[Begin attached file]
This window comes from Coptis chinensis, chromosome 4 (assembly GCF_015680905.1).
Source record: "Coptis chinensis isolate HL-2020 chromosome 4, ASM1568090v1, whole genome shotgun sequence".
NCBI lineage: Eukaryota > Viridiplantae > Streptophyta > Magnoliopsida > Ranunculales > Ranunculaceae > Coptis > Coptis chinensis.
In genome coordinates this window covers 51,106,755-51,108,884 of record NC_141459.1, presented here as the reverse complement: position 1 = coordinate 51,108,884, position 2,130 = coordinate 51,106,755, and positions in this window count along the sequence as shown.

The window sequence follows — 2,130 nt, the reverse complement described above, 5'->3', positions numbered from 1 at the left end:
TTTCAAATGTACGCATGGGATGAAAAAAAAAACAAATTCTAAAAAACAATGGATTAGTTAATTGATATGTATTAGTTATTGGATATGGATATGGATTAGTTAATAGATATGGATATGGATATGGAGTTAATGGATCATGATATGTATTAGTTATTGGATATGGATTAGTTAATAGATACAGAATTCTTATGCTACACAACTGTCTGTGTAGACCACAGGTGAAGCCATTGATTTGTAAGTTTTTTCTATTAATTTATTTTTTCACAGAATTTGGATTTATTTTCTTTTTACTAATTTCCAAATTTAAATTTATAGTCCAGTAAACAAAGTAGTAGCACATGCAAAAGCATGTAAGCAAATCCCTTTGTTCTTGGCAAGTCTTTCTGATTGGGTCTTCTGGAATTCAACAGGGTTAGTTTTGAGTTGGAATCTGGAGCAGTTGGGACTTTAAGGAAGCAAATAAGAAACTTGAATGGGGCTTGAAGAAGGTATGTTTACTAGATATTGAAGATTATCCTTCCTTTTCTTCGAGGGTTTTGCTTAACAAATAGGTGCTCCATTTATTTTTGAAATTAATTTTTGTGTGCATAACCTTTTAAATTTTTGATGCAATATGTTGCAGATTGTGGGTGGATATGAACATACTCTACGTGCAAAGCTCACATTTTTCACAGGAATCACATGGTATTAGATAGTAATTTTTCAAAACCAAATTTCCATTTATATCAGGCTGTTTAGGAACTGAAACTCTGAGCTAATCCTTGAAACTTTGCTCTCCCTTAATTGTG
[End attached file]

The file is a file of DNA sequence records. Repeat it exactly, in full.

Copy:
This window comes from Coptis chinensis, chromosome 4 (assembly GCF_015680905.1).
Source record: "Coptis chinensis isolate HL-2020 chromosome 4, ASM1568090v1, whole genome shotgun sequence".
NCBI lineage: Eukaryota > Viridiplantae > Streptophyta > Magnoliopsida > Ranunculales > Ranunculaceae > Coptis > Coptis chinensis.
In genome coordinates this window covers 51,106,755-51,108,884 of record NC_141459.1, presented here as the reverse complement: position 1 = coordinate 51,108,884, position 2,130 = coordinate 51,106,755, and positions in this window count along the sequence as shown.

The window sequence follows — 2,130 nt, the reverse complement described above, 5'->3', positions numbered from 1 at the left end:
TTTCAAATGTACGCATGGGATGAAAAAAAAAACAAATTCTAAAAAACAATGGATTAGTTAATTGATATGTATTAGTTATTGGATATGGATATGGATTAGTTAATAGATATGGATATGGATATGGAGTTAATGGATCATGATATGTATTAGTTATTGGATATGGATTAGTTAATAGATACAGAATTCTTATGCTACACAACTGTCTGTGTAGACCACAGGTGAAGCCATTGATTTGTAAGTTTTTTCTATTAATTTATTTTTTCACAGAATTTGGATTTATTTTCTTTTTACTAATTTCCAAATTTAAATTTATAGTCCAGTAAACAAAGTAGTAGCACATGCAAAAGCATGTAAGCAAATCCCTTTGTTCTTGGCAAGTCTTTCTGATTGGGTCTTCTGGAATTCAACAGGGTTAGTTTTGAGTTGGAATCTGGAGCAGTTGGGACTTTAAGGAAGCAAATAAGAAACTTGAATGGGGCTTGAAGAAGGTATGTTTACTAGATATTGAAGATTATCCTTCCTTTTCTTCGAGGGTTTTGCTTAACAAATAGGTGCTCCATTTATTTTTGAAATTAATTTTTGTGTGCATAACCTTTTAAATTTTTGATGCAATATGTTGCAGATTGTGGGTGGATATGAACATACTCTACGTGCAAAGCTCACATTTTTCACAGGAATCACATGGTATTAGATAGTAATTTTTCAAAACCAAATTTCCATTTATATCAGGCTGTTTAGGAACTGAAACTCTGAGCTAATCCTTGAAACTTTGCTCTCCCTTAATTGTG